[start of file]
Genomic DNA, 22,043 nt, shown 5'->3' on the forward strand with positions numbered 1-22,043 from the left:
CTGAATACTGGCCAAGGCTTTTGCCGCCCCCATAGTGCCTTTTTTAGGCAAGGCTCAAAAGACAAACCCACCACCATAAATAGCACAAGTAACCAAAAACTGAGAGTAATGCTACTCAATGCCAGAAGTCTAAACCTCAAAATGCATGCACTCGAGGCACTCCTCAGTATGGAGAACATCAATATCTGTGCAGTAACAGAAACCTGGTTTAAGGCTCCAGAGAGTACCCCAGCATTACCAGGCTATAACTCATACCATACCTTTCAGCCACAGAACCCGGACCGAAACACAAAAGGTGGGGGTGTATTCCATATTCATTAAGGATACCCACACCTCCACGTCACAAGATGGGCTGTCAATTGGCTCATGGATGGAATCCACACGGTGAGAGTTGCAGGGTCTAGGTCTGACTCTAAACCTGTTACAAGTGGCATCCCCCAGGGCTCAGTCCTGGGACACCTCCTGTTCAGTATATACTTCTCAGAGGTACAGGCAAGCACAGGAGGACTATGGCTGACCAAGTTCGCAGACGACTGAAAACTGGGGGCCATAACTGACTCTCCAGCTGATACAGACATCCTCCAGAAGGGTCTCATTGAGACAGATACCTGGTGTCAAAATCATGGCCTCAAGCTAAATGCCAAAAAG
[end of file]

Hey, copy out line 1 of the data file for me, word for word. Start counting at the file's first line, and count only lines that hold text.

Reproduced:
Genomic DNA, 22,043 nt, shown 5'->3' on the forward strand with positions numbered 1-22,043 from the left: